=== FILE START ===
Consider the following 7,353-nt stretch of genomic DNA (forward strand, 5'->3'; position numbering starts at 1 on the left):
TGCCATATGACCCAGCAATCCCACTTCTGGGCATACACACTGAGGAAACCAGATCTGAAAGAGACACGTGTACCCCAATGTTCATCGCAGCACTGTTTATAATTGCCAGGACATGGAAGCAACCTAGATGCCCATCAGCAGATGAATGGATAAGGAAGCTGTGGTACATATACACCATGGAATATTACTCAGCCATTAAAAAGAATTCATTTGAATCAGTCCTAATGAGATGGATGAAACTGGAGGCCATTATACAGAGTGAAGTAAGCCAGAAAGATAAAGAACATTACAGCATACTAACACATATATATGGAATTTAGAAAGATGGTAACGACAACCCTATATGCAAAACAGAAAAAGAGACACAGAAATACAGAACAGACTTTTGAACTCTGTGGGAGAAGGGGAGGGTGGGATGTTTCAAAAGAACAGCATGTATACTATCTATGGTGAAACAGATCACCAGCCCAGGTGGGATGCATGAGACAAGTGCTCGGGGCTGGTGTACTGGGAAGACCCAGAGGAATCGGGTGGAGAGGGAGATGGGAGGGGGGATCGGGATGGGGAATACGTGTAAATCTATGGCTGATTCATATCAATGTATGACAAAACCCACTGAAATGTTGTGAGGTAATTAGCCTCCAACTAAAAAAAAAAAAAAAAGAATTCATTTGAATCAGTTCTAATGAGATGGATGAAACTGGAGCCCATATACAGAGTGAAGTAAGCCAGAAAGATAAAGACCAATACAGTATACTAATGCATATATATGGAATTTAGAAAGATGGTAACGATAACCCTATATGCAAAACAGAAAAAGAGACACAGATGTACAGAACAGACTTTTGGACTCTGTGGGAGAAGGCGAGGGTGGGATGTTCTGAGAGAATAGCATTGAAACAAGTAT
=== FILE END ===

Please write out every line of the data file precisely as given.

Consider the following 7,353-nt stretch of genomic DNA (forward strand, 5'->3'; position numbering starts at 1 on the left):
TGCCATATGACCCAGCAATCCCACTTCTGGGCATACACACTGAGGAAACCAGATCTGAAAGAGACACGTGTACCCCAATGTTCATCGCAGCACTGTTTATAATTGCCAGGACATGGAAGCAACCTAGATGCCCATCAGCAGATGAATGGATAAGGAAGCTGTGGTACATATACACCATGGAATATTACTCAGCCATTAAAAAGAATTCATTTGAATCAGTCCTAATGAGATGGATGAAACTGGAGGCCATTATACAGAGTGAAGTAAGCCAGAAAGATAAAGAACATTACAGCATACTAACACATATATATGGAATTTAGAAAGATGGTAACGACAACCCTATATGCAAAACAGAAAAAGAGACACAGAAATACAGAACAGACTTTTGAACTCTGTGGGAGAAGGGGAGGGTGGGATGTTTCAAAAGAACAGCATGTATACTATCTATGGTGAAACAGATCACCAGCCCAGGTGGGATGCATGAGACAAGTGCTCGGGGCTGGTGTACTGGGAAGACCCAGAGGAATCGGGTGGAGAGGGAGATGGGAGGGGGGATCGGGATGGGGAATACGTGTAAATCTATGGCTGATTCATATCAATGTATGACAAAACCCACTGAAATGTTGTGAGGTAATTAGCCTCCAACTAAAAAAAAAAAAAAAAGAATTCATTTGAATCAGTTCTAATGAGATGGATGAAACTGGAGCCCATATACAGAGTGAAGTAAGCCAGAAAGATAAAGACCAATACAGTATACTAATGCATATATATGGAATTTAGAAAGATGGTAACGATAACCCTATATGCAAAACAGAAAAAGAGACACAGATGTACAGAACAGACTTTTGGACTCTGTGGGAGAAGGCGAGGGTGGGATGTTCTGAGAGAATAGCATTGAAACAAGTAT